STORMWATER HEAVY METAL PARTICULATE ASSOCIATIONS
Abstract:Many studies have identified metals in urban runoff as a major contributor to the degradation of urban streams and rivers. Metals of most concern may include copper, cadmium, chromium, lead, and zinc, amongst others. Metals in urban runoff can occur as dissolved, colloidal and particulate-bound species. Therefore, it is important to measure all forms of heavy metals, especially the particulate and filterable fractions, when determining their fate and effects.
The objectives of these tests were to determine the associations of heavy metals (along with selected major constituents and nutrients) with different-sized particulates in stormwater. The binding strengths of these metals to the particulates were also examined by using a sequential extraction procedure using different acids and bases under several pH values. Also, experiments to determine the relative amount of ionic forms vs. organo-metallic complexes of the filterable (<0.45um) portion of the heavy metals were also conducted.
Results show that most of the total phosphorus and phosphate are associated with the particulates, while other nutrients (such as nitrate) are dissolved and their concentrations are not effectively reduced by removing particulates from the stormwater. Obviously, particulate-bound pollutant concentrations should all decrease with filtration through finer sieves. However, there were infrequent jumps in concentrations for some conditions, reflecting variability in the analytical method and the sample handling. Constituents that did not change significantly with filtration included nitrate and sodium, as expected. Other analytes (COD and cadmium) also had little change, except for a single sample in each case. Most of the analytes (turbidity, phosphorus, phosphate, magnesium, chromium, copper, iron, lead, and zinc) had large decreases with filtration, especially for the more contaminated samples. Total solids and COD had much smaller changes with filtration, with substantial fractions associated with the filterable (<0.45 μm) fraction. In many cases (especially for solids), there were major differences in sample characteristics for the set of samples collected from source runoff areas compared to the sample set collected from stormwater outfalls. The larger particulates made up a much larger fraction of the total solids for the source area samples than for the outfall samples, reflecting poor delivery of the large particulates through the conventional drainage systems.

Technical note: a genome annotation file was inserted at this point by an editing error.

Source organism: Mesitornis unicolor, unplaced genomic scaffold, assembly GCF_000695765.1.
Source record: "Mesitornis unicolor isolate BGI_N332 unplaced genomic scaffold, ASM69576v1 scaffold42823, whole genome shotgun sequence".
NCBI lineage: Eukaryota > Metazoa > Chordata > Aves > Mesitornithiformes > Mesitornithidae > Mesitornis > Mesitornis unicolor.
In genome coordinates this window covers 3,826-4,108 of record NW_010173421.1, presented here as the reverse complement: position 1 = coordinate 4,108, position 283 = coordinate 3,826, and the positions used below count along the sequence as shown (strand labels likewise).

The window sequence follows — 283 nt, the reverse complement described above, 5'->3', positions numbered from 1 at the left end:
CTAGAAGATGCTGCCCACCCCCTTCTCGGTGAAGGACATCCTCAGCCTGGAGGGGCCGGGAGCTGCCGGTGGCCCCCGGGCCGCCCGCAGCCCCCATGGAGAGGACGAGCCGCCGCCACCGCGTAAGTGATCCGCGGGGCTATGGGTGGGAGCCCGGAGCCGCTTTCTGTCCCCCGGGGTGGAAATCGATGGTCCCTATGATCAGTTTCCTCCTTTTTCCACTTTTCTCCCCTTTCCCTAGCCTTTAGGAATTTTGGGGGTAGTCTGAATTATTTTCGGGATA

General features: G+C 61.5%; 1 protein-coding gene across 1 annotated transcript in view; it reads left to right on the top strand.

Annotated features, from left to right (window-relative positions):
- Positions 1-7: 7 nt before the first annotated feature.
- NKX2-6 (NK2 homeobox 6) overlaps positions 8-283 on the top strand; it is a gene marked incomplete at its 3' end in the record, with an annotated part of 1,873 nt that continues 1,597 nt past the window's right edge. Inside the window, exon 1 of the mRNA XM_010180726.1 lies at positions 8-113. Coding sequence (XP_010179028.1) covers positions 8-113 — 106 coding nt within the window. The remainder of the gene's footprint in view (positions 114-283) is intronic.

Samples were also subjected to heavy metal leaching tests under different acidic conditions. The major constituents (calcium, potassium and sodium) had very little change for any pH exposure condition. Only small fractions of the iron were released under the strongest pH conditions of the exposure tests for all samples, indicating that iron was always strongly bound. These tests indicate that the heavy metals of concern remain strongly bound to the particulates during long exposures at the extreme range of pH conditions likely to occur in urban receiving water sediments. They will also likely remain strongly bound to the particulates in stormwater control device sumps, or detention pond sediments, where particulate-bound metals are captured.
Document Type: Research Article
Publication date: 2003-01-01
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